Louise was really clear that this project was important when we started out. It had to get done. No matter what! So, Dan delivered it on time, and meeting her specs. There was a slight budget overrun. Louise was fine with that. Her boss wasn’t. Her boss refused to approve the increased budget. As an external contractor, Dan wasn’t paid for 2 extra weeks he put in to make it happen.
He’ll be checking for the project drivers (right up the management chain) from now on!
Project management matters for trainers and consultants because our labour is the major thing we invest in a program. But it matters whether you’re employed (and will still get paid regardless) or not.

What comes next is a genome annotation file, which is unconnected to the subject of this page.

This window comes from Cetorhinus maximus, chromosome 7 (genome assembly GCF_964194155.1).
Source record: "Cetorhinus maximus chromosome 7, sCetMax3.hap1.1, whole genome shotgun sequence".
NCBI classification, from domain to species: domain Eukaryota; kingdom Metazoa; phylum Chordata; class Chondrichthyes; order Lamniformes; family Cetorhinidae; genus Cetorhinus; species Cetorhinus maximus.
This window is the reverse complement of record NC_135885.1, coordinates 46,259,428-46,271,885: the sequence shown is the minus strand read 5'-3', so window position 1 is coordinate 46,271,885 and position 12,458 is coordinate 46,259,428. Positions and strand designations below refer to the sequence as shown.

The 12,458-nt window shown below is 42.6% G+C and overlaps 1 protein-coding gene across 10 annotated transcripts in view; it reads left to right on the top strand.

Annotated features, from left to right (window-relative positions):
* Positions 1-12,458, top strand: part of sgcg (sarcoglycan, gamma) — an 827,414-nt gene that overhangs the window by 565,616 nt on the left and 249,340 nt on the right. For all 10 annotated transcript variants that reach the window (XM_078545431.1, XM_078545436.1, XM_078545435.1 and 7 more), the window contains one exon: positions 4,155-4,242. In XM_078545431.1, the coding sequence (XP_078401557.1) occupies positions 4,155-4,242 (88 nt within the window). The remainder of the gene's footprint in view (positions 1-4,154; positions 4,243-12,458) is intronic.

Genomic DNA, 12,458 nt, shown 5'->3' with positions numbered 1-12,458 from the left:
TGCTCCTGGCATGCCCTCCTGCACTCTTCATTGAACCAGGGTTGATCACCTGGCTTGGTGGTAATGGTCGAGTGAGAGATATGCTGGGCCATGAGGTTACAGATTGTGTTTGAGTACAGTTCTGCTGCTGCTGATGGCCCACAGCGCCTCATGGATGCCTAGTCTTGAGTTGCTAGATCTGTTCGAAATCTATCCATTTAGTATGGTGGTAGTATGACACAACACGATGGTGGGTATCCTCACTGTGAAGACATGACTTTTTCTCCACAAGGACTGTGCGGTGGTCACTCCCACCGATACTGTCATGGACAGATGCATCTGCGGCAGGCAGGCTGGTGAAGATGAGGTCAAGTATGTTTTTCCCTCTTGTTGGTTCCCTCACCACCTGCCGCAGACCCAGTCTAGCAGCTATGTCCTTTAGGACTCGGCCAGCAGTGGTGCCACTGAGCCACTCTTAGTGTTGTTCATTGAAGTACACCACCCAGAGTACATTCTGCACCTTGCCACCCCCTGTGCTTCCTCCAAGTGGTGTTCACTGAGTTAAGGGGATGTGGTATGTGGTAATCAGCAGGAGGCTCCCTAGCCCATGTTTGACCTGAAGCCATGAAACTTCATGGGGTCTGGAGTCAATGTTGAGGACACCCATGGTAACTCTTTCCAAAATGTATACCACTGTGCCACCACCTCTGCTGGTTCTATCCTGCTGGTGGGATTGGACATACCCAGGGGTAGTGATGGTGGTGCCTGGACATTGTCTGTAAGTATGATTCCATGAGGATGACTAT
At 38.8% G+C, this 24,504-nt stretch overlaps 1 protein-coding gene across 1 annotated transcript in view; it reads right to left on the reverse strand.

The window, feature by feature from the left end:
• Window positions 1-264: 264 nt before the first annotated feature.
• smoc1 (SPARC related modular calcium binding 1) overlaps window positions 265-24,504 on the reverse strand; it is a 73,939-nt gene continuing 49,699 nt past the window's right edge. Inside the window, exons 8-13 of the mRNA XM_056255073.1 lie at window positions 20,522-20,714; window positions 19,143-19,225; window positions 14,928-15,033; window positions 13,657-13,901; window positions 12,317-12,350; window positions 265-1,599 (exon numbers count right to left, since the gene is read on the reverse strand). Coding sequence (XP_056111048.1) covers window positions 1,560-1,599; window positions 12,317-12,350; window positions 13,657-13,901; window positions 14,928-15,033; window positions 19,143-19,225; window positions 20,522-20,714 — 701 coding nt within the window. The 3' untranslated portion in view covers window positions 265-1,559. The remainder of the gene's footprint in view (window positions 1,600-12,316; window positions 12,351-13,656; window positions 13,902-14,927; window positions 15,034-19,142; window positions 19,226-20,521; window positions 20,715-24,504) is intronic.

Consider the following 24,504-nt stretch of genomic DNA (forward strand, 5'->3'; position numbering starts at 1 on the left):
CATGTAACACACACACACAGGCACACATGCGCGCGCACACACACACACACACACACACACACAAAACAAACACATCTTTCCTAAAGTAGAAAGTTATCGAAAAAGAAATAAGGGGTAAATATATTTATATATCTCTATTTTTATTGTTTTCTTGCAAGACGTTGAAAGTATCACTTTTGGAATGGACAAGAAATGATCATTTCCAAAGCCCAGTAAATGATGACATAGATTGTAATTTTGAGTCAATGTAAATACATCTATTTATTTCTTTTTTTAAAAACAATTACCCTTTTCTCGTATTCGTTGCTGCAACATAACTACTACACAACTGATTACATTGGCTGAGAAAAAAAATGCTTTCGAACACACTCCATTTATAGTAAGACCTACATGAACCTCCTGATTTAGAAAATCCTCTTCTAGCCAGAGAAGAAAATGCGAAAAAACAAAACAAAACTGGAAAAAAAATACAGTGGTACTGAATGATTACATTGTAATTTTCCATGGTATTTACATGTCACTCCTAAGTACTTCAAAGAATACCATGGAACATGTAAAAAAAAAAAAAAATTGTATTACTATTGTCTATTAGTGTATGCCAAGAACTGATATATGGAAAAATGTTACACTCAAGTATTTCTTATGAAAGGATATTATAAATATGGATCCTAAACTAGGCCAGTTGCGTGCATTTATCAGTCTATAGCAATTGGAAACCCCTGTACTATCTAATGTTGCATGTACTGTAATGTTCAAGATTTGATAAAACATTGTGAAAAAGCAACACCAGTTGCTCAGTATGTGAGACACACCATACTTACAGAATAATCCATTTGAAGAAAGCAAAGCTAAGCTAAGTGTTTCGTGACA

What Dan didn’t do was check with Louise that her project driver (Time) was the same as her boss’.
So there are three project drivers:
Everyone will say that they care equally about all 3, but the reality is that one of these will be more important when you probe.
It’s all about how you take the brief. Taking a good briefing from a client is essential to making your projects work. It’s complex. It’s an art. And you can start by making sure you ask the right questions up front.
I’ve created a project briefing form that I’d love to share with you.
It’s from the Consultant’s Guides, 11 books I’ve written to help consultants set up their consultancies profitably and painlessly.
This article is contributed by Cindy Tonkin -Consultant’s consultant, author and artist.